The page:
BHS A/W 2011/12 – Prepare to be amazed!

If, like me, the name BHS conjures up an image of cosy old British Home Stores, with its wardrobe especially designed with Nan in mind, large white labels in the back of the clothes and acres and acres of crimplene, then you are going to be seriously amazed by the contents of this post. BHS is back,and this time round it is a very modern emporium full of stylish togs that will have your friends gasping ‘That’s from BHS?’

I got my first look at the Autumn/Winter BHS collection at The Regents Lofts on Wednesday (along with Sir Philip Green, who was just inches from me…oh!the aura!).  The look has a distinctly retro feel, think the 1970s by way of Faye Dunaway and Ali McGraw rather than Slade and the Sweet. This is the 1970s giving a sartorial nod to the 1930s goddesses Katherine Hepburn and Marlene Dietrich. Wide leg trousers, fur accents on collars and cuffs, glamorous stoles and tippets thrown  over stylish day wear. Beautiful sheer and patterned blouses with pussycat bow necklines were another key feature of the look.

There are  looks towards other decades as well. 1960s style patterned tunics in a variety of fabrics looked great teamed with floppy fedora style hats and long goldtone necklaces. One particularly strong look teamed a 1960s style two-tone tunic/dress with black trousers for a neat sharp look. Although the tunic was very ‘Twiggy’, you felt that by teaming it with trousers it could be worn by a slightly older fashionista – hence retaining loyalty to its British Home Stores roots.

Where this collection was particularly strong was in  its accessories. A great range of boxy, ladylike handbags, floppy hats and lace up heeled shoes complimented the clothing perfectly. The jewellery also had some standout pieces too, in its  array of long necklaces that could be layered to great effect.

BhS are not forgetting their basics.They have a stunning range of knitwear in a whole spectrum of colours that will please all customers, and a range of winter coats that will appeal to all tastes. But with this new Sophie Grey range of stylish separates, they have a range that will rival any High Street store for fashion-forward clothing. And that is quite an achievement for a High Street sleeping giant.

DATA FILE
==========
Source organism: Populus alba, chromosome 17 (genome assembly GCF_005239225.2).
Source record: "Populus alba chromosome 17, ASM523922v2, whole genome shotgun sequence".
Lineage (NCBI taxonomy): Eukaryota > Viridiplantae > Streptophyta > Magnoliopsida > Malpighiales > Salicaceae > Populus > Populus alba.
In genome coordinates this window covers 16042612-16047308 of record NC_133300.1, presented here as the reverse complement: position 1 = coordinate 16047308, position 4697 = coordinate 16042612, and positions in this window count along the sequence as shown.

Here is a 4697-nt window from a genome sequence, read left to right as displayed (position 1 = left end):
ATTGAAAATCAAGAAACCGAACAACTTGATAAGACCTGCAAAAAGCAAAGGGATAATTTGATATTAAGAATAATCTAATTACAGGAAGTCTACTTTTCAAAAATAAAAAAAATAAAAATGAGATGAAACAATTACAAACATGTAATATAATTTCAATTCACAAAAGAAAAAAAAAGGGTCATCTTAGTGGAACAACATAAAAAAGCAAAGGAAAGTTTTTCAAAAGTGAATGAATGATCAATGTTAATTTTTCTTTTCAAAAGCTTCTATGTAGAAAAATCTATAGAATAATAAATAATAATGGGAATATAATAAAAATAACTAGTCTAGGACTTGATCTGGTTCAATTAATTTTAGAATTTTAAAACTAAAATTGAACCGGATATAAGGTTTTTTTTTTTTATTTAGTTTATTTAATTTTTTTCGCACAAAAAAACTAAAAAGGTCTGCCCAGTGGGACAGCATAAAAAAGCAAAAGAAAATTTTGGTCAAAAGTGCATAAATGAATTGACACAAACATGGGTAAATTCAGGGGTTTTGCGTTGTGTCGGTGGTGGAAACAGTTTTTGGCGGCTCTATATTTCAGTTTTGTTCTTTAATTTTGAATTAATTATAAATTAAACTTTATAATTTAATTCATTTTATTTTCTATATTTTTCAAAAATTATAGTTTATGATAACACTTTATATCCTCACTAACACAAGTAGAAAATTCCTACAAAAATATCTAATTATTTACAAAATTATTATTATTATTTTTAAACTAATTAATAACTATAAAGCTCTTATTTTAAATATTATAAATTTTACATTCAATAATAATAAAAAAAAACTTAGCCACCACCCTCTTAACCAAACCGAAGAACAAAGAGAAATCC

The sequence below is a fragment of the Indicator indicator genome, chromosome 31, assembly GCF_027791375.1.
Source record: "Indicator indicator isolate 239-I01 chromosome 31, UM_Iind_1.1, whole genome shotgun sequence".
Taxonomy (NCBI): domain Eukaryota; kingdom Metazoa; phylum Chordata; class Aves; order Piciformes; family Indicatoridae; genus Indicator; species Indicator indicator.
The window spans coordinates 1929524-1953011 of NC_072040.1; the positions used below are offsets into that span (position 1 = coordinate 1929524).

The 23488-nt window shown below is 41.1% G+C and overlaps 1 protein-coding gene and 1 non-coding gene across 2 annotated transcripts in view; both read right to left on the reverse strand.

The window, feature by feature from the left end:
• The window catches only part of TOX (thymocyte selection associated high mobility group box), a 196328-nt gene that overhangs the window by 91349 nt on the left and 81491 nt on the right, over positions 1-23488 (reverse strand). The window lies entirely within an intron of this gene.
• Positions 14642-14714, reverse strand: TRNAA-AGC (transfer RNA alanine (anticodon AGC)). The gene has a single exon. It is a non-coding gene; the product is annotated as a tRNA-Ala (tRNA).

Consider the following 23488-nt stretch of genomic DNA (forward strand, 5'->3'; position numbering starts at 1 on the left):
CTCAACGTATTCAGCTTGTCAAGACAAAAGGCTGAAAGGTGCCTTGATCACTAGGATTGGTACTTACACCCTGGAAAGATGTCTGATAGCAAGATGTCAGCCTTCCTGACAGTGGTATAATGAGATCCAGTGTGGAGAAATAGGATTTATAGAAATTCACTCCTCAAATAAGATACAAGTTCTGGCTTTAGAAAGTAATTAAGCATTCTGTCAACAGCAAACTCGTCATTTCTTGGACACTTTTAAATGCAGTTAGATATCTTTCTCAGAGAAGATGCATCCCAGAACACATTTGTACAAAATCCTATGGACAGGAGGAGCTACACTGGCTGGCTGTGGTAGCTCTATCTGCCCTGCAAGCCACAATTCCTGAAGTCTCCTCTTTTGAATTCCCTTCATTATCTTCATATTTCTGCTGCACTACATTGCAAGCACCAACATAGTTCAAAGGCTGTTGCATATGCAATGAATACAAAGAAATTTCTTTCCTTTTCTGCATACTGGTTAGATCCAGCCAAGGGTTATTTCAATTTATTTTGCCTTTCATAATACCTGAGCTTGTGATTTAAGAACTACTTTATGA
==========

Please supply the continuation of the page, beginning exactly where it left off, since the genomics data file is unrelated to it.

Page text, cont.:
Theoni V Aldredge – The Great Gatsby and Laura Mars

Costume designer Theoni V Aldredge died last week. The name may not be instantly recognisable to 21st century audiences, but this lady was responsible for the fabulous costumes in some of the most stylish and iconic films of the 1970s, Network, The Rose, The Eyes of Laura Mars, and, most famously, The Great Gatsby.

The 1974 version of the Great Gatsby was a beautiful failure. Many felt that the leads of Robert Redford and Mia Farrow were totally miscast, and the great things expected of the film failed to materialise. But the costumes designed for this film are another story completely. Theoni V Aldredge was the designer of the stunning and influential costumes for this film. She turned the roar of the 1920s into the romance of the era of Scott and Zelda Fitzgerald and Jay Gatsby. Wide brimmed hats, lace edged dresses in acres of chiffon and voile, floaty scarves and soft focus colours made the film a visual feast for fashion fans everywhere. Mia Farrow in her Daisy Buchanan costumes, was totally unrecognisable from the gamine waif of Rosemary’s baby. The costumes were so beautiful that Aldredge was awarded both an Oscar and a British Academy award for her work, and Bloomingdale’s in Manhattan adapted the costumes into a successful clothing line sold exclusively in their stores.

But Aldredge’s talent wasn’t limited to whimsical romantic looks. Some of her best work was producing designs for the actress Faye Dunaway in two classic 1970s films. The first of these was Network. She created Faye a smart and stylish career women’s wardrobe. This was full of sophisticated blouses, skirts and trousers in muted shades of brown/beige and cream. This look has proven to be timeless, with similar style in High Street stores as I write.

The second Faye Dunaway film that Aldredge designed for was the amazing campy, high gloss classic, ‘The eyes of Laura Mars’. This is one of my most beloved style movies. Faye plays a fashion photographer in this film, and the costumes are simply fabulous. This is late 70s glamour at its finest, pussy cat bow blouses, capes, silks and prints and fedoras. Many fashion designers have cited this film as an influence for their designs, including, most recently, Marios Schwab for his Autumn/Winter 2010 collection for Halston. Linda Evangelista and Raquel Zimmerman recreated the style of this movie in V magazine in 2008. A film oddity, but a fashion triumph, ‘The Eyes of Laura Mars’ has a fabulous style all of its own.

V magazine

The Rose is the final iconic film of the 1970s that Aldredge was costume designer for. This is the story of a Janis Joplin type singer on the road to self-destruction. She was played by the glorious Bette Midler, in the role of her life, and the costumes have the feel of a boho with a smattering of glitz. Think Courtney Love on a really good day. I love the clothes in this movie, with Bette in fine form with her Carrie Bradshaw curls.

The work of Theoni V Aldredge deserves to be remembered as one of the costume design greats. Thirty plus years on, her work in these films is as fresh and vibrant and relevant as ever.

Get the Faye Dunaway 1970s look at Dorothy Perkins